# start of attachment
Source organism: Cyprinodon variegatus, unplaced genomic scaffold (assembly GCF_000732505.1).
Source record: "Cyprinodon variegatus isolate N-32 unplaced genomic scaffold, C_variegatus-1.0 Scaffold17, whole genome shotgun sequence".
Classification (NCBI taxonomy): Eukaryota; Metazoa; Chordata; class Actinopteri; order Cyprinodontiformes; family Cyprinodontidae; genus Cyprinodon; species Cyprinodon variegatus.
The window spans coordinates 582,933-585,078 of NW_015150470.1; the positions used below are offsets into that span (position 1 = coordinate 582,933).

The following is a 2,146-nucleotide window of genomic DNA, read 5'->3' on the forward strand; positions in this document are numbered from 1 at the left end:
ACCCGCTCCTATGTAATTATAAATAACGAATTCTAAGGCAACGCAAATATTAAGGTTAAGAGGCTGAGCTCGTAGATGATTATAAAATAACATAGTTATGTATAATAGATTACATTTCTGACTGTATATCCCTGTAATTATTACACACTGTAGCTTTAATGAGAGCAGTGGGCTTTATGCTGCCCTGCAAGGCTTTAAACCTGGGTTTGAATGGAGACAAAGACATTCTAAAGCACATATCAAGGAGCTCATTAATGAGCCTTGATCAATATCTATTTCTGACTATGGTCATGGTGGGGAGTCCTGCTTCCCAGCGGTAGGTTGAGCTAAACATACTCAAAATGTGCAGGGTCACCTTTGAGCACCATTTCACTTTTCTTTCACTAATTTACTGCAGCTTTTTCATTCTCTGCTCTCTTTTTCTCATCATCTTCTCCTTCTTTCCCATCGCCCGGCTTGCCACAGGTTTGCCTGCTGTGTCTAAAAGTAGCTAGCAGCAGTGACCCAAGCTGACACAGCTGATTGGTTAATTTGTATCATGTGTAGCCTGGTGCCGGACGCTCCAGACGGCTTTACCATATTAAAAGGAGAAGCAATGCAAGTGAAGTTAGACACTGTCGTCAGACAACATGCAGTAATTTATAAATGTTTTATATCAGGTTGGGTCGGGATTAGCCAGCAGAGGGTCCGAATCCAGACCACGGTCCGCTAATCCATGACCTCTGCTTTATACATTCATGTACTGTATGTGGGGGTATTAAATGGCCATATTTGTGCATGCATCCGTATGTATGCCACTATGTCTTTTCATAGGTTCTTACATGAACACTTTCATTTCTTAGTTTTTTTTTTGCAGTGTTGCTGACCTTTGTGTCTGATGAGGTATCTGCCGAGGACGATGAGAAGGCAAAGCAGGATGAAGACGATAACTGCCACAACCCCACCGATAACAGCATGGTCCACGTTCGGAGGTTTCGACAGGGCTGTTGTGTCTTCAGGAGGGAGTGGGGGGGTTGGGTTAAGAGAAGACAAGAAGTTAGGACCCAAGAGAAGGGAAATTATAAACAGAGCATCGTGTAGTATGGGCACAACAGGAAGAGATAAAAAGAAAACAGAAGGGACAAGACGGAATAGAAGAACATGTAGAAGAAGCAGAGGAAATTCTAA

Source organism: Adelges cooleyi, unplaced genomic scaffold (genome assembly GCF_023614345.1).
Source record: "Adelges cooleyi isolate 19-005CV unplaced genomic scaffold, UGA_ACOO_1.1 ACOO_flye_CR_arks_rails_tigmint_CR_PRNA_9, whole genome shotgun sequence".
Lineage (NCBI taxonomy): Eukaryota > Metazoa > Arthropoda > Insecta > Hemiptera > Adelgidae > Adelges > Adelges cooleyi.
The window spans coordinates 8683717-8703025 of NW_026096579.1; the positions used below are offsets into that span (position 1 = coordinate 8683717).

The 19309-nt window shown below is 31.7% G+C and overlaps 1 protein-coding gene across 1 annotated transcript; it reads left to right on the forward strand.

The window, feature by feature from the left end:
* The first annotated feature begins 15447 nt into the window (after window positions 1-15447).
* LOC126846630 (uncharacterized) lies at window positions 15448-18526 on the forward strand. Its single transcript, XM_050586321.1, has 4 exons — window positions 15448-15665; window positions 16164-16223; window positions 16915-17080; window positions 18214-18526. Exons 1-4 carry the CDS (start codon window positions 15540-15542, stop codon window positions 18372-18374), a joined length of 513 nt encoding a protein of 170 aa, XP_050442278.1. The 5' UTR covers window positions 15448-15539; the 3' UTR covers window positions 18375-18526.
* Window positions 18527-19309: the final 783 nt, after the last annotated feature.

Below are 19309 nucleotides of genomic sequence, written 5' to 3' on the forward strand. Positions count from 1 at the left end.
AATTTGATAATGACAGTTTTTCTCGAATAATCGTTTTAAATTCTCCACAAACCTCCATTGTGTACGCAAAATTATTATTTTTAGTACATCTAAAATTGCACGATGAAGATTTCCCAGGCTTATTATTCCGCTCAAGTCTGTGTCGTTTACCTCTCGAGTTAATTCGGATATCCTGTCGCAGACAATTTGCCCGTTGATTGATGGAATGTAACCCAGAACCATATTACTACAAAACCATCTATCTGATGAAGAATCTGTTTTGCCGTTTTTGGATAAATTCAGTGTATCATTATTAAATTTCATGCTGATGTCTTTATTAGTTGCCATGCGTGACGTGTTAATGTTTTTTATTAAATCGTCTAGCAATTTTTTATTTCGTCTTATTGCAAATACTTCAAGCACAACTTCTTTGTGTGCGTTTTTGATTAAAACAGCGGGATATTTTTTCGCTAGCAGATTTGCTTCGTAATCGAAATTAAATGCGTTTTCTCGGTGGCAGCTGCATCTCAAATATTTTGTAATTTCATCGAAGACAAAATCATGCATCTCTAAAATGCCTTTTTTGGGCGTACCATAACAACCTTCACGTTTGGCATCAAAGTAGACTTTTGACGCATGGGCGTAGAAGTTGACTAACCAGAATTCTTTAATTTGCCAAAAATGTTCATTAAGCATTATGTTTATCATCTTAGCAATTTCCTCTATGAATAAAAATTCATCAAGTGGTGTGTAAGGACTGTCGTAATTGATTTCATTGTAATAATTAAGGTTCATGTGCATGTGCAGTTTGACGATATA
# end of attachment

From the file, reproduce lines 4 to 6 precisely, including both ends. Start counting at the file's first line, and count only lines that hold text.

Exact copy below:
The window spans coordinates 582,933-585,078 of NW_015150470.1; the positions used below are offsets into that span (position 1 = coordinate 582,933).

The following is a 2,146-nucleotide window of genomic DNA, read 5'->3' on the forward strand; positions in this document are numbered from 1 at the left end:
ACCCGCTCCTATGTAATTATAAATAACGAATTCTAAGGCAACGCAAATATTAAGGTTAAGAGGCTGAGCTCGTAGATGATTATAAAATAACATAGTTATGTATAATAGATTACATTTCTGACTGTATATCCCTGTAATTATTACACACTGTAGCTTTAATGAGAGCAGTGGGCTTTATGCTGCCCTGCAAGGCTTTAAACCTGGGTTTGAATGGAGACAAAGACATTCTAAAGCACATATCAAGGAGCTCATTAATGAGCCTTGATCAATATCTATTTCTGACTATGGTCATGGTGGGGAGTCCTGCTTCCCAGCGGTAGGTTGAGCTAAACATACTCAAAATGTGCAGGGTCACCTTTGAGCACCATTTCACTTTTCTTTCACTAATTTACTGCAGCTTTTTCATTCTCTGCTCTCTTTTTCTCATCATCTTCTCCTTCTTTCCCATCGCCCGGCTTGCCACAGGTTTGCCTGCTGTGTCTAAAAGTAGCTAGCAGCAGTGACCCAAGCTGACACAGCTGATTGGTTAATTTGTATCATGTGTAGCCTGGTGCCGGACGCTCCAGACGGCTTTACCATATTAAAAGGAGAAGCAATGCAAGTGAAGTTAGACACTGTCGTCAGACAACATGCAGTAATTTATAAATGTTTTATATCAGGTTGGGTCGGGATTAGCCAGCAGAGGGTCCGAATCCAGACCACGGTCCGCTAATCCATGACCTCTGCTTTATACATTCATGTACTGTATGTGGGGGTATTAAATGGCCATATTTGTGCATGCATCCGTATGTATGCCACTATGTCTTTTCATAGGTTCTTACATGAACACTTTCATTTCTTAGTTTTTTTTTTGCAGTGTTGCTGACCTTTGTGTCTGATGAGGTATCTGCCGAGGACGATGAGAAGGCAAAGCAGGATGAAGACGATAACTGCCACAACCCCACCGATAACAGCATGGTCCACGTTCGGAGGTTTCGACAGGGCTGTTGTGTCTTCAGGAGGGAGTGGGGGGGTTGGGTTAAGAGAAGACAAGAAGTTAGGACCCAAGAGAAGGGAAATTATAAACAGAGCATCGTGTAGTATGGGCACAACAGGAAGAGATAAAAAGAAAACAGAAGGGACAAGACGGAATAGAAGAACATGTAGAAGAAGCAGAGGAAATTCTAA